Farm and farmer capital foster adoption of improved quality agrochemical inputs in the cotton-wheat zone of the Punjab, Pakistan

Muhammad Bilal, Jan Barkmann


Adoption of yield-enhancing agricultural inputs fosters agricultural intensification in low-income countries. In Pakistan, initial adoption of agrochemicals is already widespread; the low quality of much of the inputs contributes to severe health, environmental and enduring pest problems, however. While the positive influence of farm capital and farmer capital on initial adoption is well documented, the adoption of improved quality inputs is little researched. We reduce the knowledge gap investigating smallholder adoption of improved quality agrochemical inputs in the Punjab, Pakistan. Using multi-stage random sampling, a pre-tested and piloted farming household survey was administered to smallholder farming households from 18 villages across three districts of the cotton-wheat zone (N=275). Ordered probit models show that several farming and farm capital variables (cotton crop area, farm machinery, no-tillage farming, adoption in the neighbourhood) as well as several farmer capital variables (age, education, off-farm income, agricultural extension services, source of agricultural credit) influence adoption of improved quality agrochemical inputs. Of these variables, an intensification of agricultural extension service visits appears as the most promising policy option. From a fundamental science point of view, our results provide, for the first time, evidence that adoption of improved quality agrochemical inputs is influenced principally by the same variables as initial adoption.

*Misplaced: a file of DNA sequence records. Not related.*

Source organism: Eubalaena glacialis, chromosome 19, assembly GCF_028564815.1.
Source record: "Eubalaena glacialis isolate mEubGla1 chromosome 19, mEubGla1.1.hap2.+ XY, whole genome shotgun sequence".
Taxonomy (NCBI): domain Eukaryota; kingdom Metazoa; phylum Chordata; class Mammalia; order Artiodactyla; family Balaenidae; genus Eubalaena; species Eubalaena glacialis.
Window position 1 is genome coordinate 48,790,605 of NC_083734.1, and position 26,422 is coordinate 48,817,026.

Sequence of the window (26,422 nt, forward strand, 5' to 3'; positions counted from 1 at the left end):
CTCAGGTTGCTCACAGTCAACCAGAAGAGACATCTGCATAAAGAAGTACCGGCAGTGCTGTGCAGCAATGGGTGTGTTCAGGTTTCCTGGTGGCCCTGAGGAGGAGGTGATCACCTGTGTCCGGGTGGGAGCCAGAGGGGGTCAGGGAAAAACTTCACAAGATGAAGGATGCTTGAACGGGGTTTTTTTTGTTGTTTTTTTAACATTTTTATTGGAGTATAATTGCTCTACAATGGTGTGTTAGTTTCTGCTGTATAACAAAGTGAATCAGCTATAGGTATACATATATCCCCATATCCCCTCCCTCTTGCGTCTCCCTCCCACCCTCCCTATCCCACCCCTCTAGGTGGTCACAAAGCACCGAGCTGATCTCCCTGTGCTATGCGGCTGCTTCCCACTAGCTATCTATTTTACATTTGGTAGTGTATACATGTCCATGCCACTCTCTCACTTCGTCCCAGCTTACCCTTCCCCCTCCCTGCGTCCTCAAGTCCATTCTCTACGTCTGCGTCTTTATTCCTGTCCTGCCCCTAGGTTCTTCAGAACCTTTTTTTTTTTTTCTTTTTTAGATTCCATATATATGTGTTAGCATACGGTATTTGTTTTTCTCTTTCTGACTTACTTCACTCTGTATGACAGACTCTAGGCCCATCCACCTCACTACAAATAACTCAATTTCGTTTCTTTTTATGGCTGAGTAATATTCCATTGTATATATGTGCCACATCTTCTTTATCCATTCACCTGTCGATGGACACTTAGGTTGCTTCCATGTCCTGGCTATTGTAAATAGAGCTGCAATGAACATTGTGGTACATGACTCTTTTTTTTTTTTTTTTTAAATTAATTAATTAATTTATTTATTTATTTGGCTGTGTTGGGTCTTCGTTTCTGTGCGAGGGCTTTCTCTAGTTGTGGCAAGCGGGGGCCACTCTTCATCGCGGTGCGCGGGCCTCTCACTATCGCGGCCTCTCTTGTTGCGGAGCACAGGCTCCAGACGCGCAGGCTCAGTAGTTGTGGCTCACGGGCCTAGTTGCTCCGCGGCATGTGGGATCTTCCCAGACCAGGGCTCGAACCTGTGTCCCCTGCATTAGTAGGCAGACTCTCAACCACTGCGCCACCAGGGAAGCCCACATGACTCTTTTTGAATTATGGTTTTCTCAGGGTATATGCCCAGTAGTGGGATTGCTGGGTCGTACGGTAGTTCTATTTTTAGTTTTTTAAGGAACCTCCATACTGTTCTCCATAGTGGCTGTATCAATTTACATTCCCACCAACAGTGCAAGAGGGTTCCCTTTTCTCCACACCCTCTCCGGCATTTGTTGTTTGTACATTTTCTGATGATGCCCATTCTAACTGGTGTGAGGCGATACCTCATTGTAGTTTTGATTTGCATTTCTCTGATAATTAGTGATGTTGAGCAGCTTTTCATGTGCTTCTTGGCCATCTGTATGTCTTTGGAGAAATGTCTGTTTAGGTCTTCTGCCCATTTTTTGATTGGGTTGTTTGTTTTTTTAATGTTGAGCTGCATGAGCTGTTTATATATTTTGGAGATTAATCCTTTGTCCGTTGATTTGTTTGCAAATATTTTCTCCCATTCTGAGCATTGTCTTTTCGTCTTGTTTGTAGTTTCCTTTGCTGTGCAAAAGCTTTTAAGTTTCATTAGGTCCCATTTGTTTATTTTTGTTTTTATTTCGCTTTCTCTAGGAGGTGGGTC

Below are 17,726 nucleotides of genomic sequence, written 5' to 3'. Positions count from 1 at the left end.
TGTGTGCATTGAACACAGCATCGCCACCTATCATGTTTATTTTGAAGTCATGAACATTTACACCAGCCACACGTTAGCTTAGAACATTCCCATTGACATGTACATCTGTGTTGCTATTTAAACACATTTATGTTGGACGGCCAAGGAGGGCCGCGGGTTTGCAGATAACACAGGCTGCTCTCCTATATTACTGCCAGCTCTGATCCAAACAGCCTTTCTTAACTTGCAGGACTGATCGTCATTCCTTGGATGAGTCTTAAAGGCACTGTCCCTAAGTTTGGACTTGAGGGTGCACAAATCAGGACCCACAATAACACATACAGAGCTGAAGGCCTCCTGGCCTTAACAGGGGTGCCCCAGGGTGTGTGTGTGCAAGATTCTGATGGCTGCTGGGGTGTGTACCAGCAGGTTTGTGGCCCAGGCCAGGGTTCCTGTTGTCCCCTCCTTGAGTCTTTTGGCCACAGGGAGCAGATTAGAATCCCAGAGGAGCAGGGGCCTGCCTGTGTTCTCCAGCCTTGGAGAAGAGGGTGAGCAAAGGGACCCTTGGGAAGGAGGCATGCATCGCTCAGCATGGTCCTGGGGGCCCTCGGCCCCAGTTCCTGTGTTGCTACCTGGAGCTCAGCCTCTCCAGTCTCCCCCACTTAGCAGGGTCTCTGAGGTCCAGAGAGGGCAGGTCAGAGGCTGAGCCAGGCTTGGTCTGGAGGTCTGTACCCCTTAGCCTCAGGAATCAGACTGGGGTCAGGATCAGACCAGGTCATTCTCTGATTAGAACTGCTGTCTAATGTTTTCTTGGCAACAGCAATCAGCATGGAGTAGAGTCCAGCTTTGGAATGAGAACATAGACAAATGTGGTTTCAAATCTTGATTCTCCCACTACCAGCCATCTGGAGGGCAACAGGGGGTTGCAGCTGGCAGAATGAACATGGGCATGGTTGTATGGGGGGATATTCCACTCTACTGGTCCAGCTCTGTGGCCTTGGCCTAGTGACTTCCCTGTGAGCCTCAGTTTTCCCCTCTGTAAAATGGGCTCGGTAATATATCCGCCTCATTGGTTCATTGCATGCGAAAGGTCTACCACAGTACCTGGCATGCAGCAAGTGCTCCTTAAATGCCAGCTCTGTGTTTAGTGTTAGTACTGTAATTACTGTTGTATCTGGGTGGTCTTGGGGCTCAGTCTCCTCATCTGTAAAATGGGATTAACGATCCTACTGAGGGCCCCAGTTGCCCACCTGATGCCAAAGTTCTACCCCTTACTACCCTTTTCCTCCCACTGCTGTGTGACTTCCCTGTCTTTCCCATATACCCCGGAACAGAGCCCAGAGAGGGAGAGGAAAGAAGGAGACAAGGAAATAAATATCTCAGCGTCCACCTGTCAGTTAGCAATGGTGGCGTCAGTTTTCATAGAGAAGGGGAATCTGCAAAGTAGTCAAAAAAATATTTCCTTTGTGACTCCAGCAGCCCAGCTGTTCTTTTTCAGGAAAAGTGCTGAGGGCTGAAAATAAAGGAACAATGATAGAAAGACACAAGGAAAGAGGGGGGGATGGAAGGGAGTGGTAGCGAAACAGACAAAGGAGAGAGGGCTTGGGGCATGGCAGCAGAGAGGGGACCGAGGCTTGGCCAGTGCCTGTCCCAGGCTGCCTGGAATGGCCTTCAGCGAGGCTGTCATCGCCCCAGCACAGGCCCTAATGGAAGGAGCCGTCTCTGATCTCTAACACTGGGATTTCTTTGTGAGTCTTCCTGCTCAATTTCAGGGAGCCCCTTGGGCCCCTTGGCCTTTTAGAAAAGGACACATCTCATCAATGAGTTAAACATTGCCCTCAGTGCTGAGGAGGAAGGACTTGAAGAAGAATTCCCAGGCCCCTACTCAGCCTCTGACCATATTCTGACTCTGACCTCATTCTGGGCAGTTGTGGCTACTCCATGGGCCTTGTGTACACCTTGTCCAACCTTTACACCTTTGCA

Adoption of agricultural innovations, agrochemical inputs, smallholder farming households, sustainable intensification

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